Heatwave in Australia continues, tennis tournament hit

Once again, a heatwave Down Under coincides with the Australian Open Grand Slam tennis tournament.

    Marble Bar, a small town in western Australia, set a new record in December as it touched a gruelling temperature of 49.4C.

    On Sunday, it was 49.2C, equalling January's record of maximum temperature. It was also the 27th day in a row when the mercury remained above 40C in the city.

    Marble Bar is one of the hottest towns in Australia. Its average maximum temperature in January is 42C, which is also combined with low humidity.

    The new record was set with a relative humidity of 8 percent. It is this factor that allows humans to survive such heat since the sweat from our bodies cools us down. (That and air conditioning.)

    Unsurprisingly, there is a limit to human endurance. When extreme daytime heat is combined with hot nights, the risk of heat stress or heatstroke greatly increases.

    The equalling of record on Sunday followed a night where temperatures remained above 30C with a relative humidity of 40 percent.

    That may be hard to imagine, but saunas attempt to reproduce this for short periods. Such heat produces a lot of perspiration, but little evaporation.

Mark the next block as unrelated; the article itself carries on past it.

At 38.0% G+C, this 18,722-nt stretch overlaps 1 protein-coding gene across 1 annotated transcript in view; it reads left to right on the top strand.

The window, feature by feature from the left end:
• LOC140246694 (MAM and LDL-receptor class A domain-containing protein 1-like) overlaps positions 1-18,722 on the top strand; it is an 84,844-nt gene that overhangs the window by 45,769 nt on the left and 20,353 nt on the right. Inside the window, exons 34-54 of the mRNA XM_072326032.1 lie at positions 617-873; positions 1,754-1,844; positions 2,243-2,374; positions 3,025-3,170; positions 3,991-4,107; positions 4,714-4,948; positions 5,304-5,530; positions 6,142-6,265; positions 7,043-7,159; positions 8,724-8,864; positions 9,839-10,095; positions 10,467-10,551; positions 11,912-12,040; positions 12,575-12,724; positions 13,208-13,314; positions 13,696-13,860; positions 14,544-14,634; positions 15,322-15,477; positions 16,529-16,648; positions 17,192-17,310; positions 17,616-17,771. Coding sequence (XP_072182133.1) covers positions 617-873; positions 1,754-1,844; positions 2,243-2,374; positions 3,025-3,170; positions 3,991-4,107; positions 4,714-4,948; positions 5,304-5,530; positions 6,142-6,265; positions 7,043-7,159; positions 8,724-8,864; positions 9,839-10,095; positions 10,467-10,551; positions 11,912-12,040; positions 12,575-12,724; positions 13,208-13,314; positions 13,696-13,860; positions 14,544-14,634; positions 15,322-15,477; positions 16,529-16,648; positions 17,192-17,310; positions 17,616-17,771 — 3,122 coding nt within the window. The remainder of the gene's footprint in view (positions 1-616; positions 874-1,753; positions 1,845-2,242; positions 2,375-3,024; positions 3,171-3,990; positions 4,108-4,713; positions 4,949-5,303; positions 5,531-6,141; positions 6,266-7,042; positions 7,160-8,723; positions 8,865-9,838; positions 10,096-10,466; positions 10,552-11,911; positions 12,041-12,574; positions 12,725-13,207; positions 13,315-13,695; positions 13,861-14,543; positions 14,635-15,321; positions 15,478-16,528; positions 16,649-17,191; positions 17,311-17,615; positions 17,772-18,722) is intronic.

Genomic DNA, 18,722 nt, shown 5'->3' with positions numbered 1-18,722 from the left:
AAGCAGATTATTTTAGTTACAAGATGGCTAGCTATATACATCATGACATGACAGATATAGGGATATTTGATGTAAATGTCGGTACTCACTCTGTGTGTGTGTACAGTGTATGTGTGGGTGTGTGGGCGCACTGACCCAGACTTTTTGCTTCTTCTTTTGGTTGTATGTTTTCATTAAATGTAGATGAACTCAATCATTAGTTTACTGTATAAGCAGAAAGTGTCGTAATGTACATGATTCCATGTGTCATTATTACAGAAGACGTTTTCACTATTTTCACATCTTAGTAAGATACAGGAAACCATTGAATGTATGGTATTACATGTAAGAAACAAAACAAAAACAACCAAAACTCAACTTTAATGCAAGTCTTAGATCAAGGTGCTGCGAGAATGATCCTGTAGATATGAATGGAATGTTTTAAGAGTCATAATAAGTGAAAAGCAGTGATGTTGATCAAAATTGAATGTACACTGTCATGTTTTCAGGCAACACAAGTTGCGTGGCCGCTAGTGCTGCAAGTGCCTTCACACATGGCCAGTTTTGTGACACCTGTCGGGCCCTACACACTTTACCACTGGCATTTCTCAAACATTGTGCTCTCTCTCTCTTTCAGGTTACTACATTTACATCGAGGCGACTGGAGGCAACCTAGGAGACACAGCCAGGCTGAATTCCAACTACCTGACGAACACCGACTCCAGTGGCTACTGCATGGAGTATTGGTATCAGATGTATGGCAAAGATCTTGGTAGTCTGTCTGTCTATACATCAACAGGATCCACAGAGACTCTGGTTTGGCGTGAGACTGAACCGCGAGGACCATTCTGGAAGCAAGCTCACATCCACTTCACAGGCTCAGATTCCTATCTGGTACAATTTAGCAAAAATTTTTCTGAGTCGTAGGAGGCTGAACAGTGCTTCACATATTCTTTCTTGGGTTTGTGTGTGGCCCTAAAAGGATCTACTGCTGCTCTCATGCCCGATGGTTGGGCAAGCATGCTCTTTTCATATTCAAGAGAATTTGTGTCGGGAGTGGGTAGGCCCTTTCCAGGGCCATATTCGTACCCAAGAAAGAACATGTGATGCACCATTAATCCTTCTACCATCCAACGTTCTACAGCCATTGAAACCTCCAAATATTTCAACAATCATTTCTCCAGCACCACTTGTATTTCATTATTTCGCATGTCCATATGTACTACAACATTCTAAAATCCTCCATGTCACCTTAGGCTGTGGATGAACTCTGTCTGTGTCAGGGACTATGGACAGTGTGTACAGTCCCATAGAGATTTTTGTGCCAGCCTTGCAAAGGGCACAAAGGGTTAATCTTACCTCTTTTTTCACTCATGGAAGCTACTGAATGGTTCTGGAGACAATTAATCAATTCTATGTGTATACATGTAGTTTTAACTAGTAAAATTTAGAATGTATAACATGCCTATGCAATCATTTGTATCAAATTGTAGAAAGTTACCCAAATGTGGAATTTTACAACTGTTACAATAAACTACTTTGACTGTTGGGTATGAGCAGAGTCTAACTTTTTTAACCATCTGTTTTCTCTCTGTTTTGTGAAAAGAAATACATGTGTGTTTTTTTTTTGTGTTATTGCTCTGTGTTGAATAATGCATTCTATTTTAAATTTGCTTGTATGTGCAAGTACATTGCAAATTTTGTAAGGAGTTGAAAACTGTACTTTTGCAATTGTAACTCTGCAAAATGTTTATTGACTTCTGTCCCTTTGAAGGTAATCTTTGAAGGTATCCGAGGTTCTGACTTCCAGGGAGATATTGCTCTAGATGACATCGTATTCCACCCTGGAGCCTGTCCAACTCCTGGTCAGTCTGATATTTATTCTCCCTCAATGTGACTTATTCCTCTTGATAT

This heat has spread across Australia's vast interior, through its southern parts to the state of Victoria.

    Australian Open feels the heat

    In Melbourne, the Australian Open tennis tournament started with a heatwave forecast.

    The conditions on Monday were normal: 31C in the shade and about 45 percent relative humidity. This may reasonably be described as "warm and sticky".

    Last year, the temperature in the shade hit 40C halfway through the tournament.

    This year, the forecast highs are around 33C for the first week, but the start of the second week might again bring temperatures near 40C.

    The organisers are ready. There is a new Australian Open heat policy, whose five-step scale allows a differing response to rising heat on the tennis court.

    Under the new system, 10-minute breaks will be allowed in men's singles matches for the first time in a grand slam tennis tournament.

    The scale is based on the maximum heat stress an athlete can safely withstand, the sweat rate of players and their core temperatures.

    Though the risk looks lower this year than the last, Monday, Tuesday and Wednesday remain the biggest heat threats.

    SOURCE: Al Jazeera